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I once had a patient tell me that eating a bag of potato chips was worth having diabetes and injecting insulin every day.  My thought was, “Seriously?  Are potato chips really worth dying for”?

How can this mentality even exist?

It exists because processed foods in the standard American diet aren’t just unhealthy, they’re addictive.  They are designed by chemists to be addictive in the same way nicotine makes cigarettes addictive.  One reason that compounds like isolated sugar, salt, fat, gluten, MSG and aspartame are added to foods is to purposefully get people “hooked”.  Needless to say, saying “no” to that bag of potato chips takes a lot more than willpower when your physiology has been compromised (think of how hard it is for an alcoholic to stop drinking or a drug user to stop using).

An article published in the New York Times earlier this year chronicled the experience of James Behnke, a food scientist who in 1999, held a meeting with the CEO’s of the biggest food companies in America.  The author says Behnke was “… engaged in conversation with a group of food-science experts who were painting an increasingly grim picture of the public’s ability to cope with the industry’s formulations — from the body’s fragile controls on overeating to the hidden power of some processed foods to make people feel hungrier still. It was time, he and a handful of others felt, to warn the C.E.O.’s that their companies may have gone too far in creating and marketing products that posed the greatest health concerns”.

The scientists presented compelling scientific evidence connecting processed foods to the rise in chronic disease and obesity, but unfortunately, the meeting didn’t end the way they had hoped; “’What can I say?’ James Behnke told me years later. ‘It didn’t work. These guys weren’t as receptive as we thought they would be.'”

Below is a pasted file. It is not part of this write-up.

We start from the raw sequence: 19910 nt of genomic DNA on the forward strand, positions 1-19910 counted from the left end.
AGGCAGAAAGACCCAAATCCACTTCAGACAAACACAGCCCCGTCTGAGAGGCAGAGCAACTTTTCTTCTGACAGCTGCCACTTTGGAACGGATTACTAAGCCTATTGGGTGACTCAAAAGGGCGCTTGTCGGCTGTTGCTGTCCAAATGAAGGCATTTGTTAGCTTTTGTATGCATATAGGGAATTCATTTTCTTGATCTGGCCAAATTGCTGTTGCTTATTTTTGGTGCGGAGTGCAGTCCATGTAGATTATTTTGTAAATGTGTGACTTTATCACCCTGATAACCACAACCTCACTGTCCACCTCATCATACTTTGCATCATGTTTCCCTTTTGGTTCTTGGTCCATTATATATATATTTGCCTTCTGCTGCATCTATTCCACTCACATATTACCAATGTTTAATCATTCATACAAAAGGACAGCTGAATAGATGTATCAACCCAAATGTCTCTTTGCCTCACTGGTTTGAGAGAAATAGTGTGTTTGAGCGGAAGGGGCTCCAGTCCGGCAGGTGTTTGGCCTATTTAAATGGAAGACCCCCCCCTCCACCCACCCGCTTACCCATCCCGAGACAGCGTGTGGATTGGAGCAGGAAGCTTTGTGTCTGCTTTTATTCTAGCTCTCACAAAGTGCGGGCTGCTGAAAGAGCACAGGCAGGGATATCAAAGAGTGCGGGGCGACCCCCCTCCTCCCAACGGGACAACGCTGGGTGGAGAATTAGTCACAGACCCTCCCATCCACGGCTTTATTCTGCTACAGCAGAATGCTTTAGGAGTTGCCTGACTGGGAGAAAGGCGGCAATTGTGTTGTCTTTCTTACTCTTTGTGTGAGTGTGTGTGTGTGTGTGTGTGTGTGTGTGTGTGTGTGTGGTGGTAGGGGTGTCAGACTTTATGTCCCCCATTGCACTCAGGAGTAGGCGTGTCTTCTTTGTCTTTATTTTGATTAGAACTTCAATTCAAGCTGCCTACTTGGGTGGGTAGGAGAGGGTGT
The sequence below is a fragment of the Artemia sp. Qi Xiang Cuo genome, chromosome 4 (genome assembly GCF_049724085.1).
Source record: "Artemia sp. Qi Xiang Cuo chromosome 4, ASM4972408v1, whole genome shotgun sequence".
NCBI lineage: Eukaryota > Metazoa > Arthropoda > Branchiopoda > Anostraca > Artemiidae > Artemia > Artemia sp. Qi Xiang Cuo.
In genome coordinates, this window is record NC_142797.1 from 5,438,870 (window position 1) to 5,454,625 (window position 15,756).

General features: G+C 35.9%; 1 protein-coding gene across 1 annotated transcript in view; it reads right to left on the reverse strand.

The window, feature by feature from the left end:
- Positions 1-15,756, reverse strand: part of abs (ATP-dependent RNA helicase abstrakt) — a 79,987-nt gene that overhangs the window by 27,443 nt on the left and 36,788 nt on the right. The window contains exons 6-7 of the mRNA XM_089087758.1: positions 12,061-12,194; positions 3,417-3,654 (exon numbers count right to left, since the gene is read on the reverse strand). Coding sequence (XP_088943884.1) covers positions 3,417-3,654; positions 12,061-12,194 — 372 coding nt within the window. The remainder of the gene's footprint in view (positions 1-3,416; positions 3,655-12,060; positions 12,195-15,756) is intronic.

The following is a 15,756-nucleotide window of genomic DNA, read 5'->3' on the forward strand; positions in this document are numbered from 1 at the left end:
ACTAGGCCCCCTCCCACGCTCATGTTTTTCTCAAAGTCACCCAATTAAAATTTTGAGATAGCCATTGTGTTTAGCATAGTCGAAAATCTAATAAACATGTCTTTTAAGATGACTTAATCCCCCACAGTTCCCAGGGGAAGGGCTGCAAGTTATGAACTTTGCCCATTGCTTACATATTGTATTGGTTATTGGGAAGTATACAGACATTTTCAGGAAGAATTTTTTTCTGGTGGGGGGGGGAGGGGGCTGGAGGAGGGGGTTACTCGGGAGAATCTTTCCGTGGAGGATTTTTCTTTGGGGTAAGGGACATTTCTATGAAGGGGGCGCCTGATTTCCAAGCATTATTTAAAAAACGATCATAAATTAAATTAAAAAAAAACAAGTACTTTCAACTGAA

Behnke summarized the CEO’s response as; “‘Look, we’re not going to screw around with the company jewels here and change the formulations because a bunch of guys in white coats are worried about obesity.’”  

The truth is, as nurturing as food should be; the food industry is about big business, not mother nature.  It really isn’t surprising the CEO’s weren’t interested in making changes that could potentially lose money.

But, doesn’t it speak volumes to the severity of the situation, that the scientists hired to create these foods are growing a conscience about it?  Keep in mind, this happened 14 years ago!  Chronic disease and obesity have only continued to rise.

Considering this, I think it’s safe to say, one of the most important “keys” to being healthy and happy is to outsmart the food industry.  You HAVE to educate yourself about what real food is, because you certainly can’t trust the food manufacturers to do it for you. Understanding how to bypass marketing jargon and read ingredient labels takes some study time, but is well worth the effort if you can live longer and stronger, right?  Knowledge is powerful.  You may even want to consider joining a “therapeutic lifestyle change” program, like FirstLine Therapy, to get the educational tools you need to be knowledgeable, POWERFUL people!  Use what you know to create a positive change in yourself and those around you.  My hope is that eventually the “almighty CEO” will get the message and be convicted to create positive, healthy changes in our food industry.

Never lose hope…

Never let yourself become complacent…

And as always,

Be well and stay healthy!

To read the full article in the NY Times, click HERE.

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